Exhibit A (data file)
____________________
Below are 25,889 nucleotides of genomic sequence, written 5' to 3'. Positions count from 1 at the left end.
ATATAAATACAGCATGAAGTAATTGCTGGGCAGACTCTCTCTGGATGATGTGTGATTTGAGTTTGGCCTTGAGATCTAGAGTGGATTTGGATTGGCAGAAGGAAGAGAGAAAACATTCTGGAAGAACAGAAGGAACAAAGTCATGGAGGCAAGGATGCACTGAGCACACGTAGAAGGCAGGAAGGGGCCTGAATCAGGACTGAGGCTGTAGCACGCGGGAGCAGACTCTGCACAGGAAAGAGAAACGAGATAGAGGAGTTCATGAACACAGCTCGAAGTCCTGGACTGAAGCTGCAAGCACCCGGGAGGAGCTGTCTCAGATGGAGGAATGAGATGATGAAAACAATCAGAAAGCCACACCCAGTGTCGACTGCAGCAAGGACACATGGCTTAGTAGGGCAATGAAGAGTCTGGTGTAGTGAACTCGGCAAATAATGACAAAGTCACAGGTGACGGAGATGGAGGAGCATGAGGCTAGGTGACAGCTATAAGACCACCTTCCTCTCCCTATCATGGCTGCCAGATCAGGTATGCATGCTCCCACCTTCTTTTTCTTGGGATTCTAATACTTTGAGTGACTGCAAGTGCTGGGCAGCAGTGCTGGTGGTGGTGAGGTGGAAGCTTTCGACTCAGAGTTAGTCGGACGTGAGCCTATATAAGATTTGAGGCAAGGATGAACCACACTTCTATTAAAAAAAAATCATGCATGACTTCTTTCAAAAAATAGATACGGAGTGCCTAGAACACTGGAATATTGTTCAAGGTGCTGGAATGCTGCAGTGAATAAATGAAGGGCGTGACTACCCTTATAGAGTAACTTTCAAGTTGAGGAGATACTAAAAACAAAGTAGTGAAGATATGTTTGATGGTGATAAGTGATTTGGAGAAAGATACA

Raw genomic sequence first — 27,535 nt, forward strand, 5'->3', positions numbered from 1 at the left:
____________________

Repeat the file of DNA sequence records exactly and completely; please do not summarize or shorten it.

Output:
Below are 25,889 nucleotides of genomic sequence, written 5' to 3'. Positions count from 1 at the left end.
ATATAAATACAGCATGAAGTAATTGCTGGGCAGACTCTCTCTGGATGATGTGTGATTTGAGTTTGGCCTTGAGATCTAGAGTGGATTTGGATTGGCAGAAGGAAGAGAGAAAACATTCTGGAAGAACAGAAGGAACAAAGTCATGGAGGCAAGGATGCACTGAGCACACGTAGAAGGCAGGAAGGGGCCTGAATCAGGACTGAGGCTGTAGCACGCGGGAGCAGACTCTGCACAGGAAAGAGAAACGAGATAGAGGAGTTCATGAACACAGCTCGAAGTCCTGGACTGAAGCTGCAAGCACCCGGGAGGAGCTGTCTCAGATGGAGGAATGAGATGATGAAAACAATCAGAAAGCCACACCCAGTGTCGACTGCAGCAAGGACACATGGCTTAGTAGGGCAATGAAGAGTCTGGTGTAGTGAACTCGGCAAATAATGACAAAGTCACAGGTGACGGAGATGGAGGAGCATGAGGCTAGGTGACAGCTATAAGACCACCTTCCTCTCCCTATCATGGCTGCCAGATCAGGTATGCATGCTCCCACCTTCTTTTTCTTGGGATTCTAATACTTTGAGTGACTGCAAGTGCTGGGCAGCAGTGCTGGTGGTGGTGAGGTGGAAGCTTTCGACTCAGAGTTAGTCGGACGTGAGCCTATATAAGATTTGAGGCAAGGATGAACCACACTTCTATTAAAAAAAAATCATGCATGACTTCTTTCAAAAAATAGATACGGAGTGCCTAGAACACTGGAATATTGTTCAAGGTGCTGGAATGCTGCAGTGAATAAATGAAGGGCGTGACTACCCTTATAGAGTAACTTTCAAGTTGAGGAGATACTAAAAACAAAGTAGTGAAGATATGTTTGATGGTGATAAGTGATTTGGAGAAAGATACA

Raw genomic sequence first — 27,535 nt, forward strand, 5'->3', positions numbered from 1 at the left: